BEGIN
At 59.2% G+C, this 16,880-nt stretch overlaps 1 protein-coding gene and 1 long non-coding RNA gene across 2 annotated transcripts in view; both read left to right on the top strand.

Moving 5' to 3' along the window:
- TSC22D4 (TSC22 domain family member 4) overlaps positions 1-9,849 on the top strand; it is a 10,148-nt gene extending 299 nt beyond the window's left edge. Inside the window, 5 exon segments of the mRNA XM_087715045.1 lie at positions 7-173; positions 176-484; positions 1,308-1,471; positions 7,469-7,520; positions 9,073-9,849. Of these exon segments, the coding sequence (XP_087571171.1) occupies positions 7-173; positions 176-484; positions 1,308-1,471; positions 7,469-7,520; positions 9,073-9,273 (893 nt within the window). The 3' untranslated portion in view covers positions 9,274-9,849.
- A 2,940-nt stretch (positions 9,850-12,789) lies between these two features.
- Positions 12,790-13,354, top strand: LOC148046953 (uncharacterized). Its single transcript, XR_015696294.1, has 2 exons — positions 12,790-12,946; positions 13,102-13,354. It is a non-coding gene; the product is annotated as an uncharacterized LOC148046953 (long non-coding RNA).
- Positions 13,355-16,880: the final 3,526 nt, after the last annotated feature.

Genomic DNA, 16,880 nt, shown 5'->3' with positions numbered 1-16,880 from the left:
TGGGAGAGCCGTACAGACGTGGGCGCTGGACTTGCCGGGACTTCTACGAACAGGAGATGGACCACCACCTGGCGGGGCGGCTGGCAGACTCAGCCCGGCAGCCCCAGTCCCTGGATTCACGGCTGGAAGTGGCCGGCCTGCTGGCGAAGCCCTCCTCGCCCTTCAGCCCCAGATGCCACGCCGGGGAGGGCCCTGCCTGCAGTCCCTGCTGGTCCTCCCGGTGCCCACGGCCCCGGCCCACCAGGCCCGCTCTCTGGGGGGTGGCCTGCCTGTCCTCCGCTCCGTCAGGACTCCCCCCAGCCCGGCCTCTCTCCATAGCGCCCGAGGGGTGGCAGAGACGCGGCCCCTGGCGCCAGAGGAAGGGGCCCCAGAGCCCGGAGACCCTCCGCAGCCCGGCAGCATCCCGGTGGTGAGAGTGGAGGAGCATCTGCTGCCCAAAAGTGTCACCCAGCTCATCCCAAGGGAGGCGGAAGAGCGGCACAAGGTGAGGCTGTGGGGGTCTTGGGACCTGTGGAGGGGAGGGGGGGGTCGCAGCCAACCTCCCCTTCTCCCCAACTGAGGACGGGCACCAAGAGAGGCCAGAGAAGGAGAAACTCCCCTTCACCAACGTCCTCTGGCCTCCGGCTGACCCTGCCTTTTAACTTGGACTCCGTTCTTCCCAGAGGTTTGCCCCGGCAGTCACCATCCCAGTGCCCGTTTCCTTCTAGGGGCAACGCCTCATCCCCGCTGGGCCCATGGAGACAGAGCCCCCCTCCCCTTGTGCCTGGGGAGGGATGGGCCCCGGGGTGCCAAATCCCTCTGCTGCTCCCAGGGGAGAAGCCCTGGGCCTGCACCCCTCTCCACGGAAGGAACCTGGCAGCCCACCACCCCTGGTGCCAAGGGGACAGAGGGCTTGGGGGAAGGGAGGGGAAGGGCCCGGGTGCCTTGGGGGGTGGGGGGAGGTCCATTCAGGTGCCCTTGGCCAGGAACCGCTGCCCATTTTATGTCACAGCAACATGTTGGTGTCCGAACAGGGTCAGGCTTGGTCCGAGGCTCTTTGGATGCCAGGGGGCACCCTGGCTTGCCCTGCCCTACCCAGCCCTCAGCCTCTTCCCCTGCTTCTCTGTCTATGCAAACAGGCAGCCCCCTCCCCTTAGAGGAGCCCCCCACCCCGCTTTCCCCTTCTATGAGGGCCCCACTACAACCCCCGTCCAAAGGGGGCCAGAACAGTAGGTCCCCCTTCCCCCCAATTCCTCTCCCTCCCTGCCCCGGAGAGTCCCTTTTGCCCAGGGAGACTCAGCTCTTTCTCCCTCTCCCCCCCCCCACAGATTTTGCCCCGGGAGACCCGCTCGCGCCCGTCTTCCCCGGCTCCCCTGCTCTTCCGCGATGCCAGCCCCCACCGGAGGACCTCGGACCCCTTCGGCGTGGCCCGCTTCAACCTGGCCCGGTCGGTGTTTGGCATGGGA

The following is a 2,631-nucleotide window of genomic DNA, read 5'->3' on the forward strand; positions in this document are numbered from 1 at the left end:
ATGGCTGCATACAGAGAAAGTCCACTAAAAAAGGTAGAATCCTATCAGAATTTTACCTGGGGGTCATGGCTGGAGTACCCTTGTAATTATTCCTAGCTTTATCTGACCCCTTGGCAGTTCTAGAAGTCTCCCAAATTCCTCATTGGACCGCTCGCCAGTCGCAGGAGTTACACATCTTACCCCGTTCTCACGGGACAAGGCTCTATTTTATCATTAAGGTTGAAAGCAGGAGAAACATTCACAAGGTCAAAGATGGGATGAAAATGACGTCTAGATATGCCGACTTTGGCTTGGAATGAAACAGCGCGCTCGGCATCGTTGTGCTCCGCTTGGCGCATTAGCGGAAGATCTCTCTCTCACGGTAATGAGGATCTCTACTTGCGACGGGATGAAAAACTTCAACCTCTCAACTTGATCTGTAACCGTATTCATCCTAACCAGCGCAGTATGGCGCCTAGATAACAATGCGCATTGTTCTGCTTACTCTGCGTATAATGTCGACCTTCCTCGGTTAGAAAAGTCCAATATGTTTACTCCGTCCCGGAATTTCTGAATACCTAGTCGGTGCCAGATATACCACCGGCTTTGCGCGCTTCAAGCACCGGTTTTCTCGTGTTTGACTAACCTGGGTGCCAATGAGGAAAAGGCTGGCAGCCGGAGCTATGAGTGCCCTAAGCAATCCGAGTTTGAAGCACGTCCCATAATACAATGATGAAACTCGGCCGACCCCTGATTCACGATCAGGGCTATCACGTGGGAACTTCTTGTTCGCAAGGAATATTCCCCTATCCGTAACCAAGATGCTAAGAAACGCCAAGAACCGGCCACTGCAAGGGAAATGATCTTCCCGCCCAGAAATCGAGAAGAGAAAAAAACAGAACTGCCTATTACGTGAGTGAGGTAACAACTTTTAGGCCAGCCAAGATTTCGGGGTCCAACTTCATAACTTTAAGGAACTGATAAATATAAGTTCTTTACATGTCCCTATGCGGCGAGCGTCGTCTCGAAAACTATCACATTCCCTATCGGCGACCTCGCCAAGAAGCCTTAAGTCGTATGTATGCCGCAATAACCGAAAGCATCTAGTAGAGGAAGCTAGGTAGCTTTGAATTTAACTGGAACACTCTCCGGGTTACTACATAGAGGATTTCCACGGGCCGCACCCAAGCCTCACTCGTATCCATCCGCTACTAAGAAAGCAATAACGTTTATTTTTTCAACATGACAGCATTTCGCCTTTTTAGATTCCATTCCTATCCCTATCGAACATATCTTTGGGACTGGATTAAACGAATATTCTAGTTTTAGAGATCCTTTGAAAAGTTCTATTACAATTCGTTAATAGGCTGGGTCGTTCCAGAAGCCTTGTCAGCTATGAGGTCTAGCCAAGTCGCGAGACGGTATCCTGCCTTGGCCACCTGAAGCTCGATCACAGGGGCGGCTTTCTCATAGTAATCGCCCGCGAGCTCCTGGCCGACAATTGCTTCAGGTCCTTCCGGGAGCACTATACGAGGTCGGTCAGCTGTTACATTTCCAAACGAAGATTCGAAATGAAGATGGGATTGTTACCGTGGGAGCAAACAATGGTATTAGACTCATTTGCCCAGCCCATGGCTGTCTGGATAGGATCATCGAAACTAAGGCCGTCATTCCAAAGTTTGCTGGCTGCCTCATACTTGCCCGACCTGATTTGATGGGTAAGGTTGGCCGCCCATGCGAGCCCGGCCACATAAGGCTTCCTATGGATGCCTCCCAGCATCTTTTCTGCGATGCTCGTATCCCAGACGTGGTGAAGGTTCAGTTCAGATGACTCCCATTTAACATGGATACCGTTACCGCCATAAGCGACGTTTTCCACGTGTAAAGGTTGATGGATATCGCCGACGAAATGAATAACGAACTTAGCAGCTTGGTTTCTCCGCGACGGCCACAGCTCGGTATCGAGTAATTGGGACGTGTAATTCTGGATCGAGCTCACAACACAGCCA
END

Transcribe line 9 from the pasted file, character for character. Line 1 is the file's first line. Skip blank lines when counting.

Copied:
The following is a 2,631-nucleotide window of genomic DNA, read 5'->3' on the forward strand; positions in this document are numbered from 1 at the left end: